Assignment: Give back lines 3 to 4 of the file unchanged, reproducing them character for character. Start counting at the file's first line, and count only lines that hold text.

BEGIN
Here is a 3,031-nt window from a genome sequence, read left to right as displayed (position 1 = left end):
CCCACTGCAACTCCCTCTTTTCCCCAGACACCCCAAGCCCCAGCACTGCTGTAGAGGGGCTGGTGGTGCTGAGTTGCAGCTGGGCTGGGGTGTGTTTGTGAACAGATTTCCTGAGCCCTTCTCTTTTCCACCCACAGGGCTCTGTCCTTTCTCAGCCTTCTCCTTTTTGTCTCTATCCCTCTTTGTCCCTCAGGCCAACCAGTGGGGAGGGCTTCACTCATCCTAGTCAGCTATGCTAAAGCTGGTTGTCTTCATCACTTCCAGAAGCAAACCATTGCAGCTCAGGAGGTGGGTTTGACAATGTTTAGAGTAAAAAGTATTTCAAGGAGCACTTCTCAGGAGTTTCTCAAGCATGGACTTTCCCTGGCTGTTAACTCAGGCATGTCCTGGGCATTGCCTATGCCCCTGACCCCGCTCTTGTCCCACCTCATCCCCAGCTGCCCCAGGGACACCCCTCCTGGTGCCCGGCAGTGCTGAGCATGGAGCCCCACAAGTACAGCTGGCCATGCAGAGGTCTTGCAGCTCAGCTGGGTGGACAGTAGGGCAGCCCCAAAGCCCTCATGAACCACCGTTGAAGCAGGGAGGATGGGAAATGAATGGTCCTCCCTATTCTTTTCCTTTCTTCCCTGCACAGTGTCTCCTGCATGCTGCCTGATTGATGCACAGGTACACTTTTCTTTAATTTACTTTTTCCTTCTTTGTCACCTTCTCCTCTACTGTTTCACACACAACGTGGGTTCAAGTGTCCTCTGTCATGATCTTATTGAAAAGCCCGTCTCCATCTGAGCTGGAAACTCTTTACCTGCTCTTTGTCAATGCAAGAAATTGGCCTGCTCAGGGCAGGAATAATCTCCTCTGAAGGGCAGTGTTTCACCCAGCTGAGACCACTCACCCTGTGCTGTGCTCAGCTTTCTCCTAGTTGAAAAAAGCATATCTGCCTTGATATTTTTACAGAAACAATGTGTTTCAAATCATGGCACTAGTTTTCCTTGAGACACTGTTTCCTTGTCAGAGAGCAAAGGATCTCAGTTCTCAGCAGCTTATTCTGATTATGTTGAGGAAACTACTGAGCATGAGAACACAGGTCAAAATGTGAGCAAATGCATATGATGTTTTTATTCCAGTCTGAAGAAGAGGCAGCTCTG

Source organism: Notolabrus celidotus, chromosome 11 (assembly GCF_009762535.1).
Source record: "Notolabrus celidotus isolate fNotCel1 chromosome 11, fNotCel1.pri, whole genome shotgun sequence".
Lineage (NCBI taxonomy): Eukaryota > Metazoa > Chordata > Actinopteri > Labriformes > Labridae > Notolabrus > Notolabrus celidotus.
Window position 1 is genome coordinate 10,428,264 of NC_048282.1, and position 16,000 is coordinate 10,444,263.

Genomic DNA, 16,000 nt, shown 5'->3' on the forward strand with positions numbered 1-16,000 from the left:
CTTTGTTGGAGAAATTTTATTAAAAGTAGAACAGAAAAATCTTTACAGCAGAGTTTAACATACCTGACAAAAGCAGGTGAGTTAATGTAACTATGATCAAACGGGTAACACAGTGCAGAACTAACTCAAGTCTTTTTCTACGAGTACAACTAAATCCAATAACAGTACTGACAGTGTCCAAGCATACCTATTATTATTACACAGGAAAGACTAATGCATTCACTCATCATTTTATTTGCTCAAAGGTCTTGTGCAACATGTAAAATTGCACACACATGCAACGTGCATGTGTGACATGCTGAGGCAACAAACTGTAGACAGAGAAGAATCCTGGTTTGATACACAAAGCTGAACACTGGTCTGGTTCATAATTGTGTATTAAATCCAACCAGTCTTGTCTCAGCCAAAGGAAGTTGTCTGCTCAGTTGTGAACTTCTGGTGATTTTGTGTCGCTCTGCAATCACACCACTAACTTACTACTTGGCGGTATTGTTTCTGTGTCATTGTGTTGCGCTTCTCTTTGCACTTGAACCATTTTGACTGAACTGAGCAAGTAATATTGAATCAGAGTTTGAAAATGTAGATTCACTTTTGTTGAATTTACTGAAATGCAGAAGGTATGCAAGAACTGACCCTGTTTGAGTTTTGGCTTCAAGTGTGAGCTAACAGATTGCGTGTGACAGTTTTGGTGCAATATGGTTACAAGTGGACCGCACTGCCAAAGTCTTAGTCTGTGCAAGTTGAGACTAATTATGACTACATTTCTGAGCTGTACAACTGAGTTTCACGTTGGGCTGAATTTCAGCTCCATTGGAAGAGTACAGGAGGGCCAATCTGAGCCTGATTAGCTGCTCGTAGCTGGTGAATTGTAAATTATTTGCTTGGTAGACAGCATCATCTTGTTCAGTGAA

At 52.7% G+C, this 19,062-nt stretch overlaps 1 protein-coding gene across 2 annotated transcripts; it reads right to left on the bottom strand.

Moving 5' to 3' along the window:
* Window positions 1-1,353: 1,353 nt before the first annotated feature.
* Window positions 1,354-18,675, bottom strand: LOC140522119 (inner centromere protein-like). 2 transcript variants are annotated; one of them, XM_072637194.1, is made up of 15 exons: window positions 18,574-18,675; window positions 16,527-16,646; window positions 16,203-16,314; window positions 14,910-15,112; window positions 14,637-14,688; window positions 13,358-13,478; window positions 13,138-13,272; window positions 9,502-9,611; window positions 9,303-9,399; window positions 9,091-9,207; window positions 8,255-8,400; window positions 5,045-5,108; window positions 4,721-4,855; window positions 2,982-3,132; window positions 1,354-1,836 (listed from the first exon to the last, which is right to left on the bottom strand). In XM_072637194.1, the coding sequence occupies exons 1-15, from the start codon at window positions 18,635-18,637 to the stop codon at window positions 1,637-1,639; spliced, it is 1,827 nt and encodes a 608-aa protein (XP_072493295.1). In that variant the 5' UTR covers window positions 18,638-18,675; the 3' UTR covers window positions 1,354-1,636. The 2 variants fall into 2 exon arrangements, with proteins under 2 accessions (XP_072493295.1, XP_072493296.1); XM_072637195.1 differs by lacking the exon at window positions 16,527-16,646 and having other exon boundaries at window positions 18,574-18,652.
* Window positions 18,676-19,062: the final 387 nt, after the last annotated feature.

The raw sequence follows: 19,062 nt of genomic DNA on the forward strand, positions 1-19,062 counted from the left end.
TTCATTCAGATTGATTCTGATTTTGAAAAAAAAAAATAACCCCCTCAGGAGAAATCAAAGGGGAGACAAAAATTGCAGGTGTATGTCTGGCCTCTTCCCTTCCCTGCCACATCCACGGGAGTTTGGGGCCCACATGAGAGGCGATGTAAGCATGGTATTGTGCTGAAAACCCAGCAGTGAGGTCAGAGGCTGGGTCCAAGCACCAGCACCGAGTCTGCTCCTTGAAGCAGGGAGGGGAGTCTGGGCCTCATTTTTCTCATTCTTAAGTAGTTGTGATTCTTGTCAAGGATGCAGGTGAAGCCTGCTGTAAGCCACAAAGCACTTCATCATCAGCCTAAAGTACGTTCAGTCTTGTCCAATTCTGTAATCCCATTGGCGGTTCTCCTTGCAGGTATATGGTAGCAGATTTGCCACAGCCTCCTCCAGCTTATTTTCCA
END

Source organism: Notolabrus celidotus, chromosome 11 (assembly GCF_009762535.1).
Source record: "Notolabrus celidotus isolate fNotCel1 chromosome 11, fNotCel1.pri, whole genome shotgun sequence".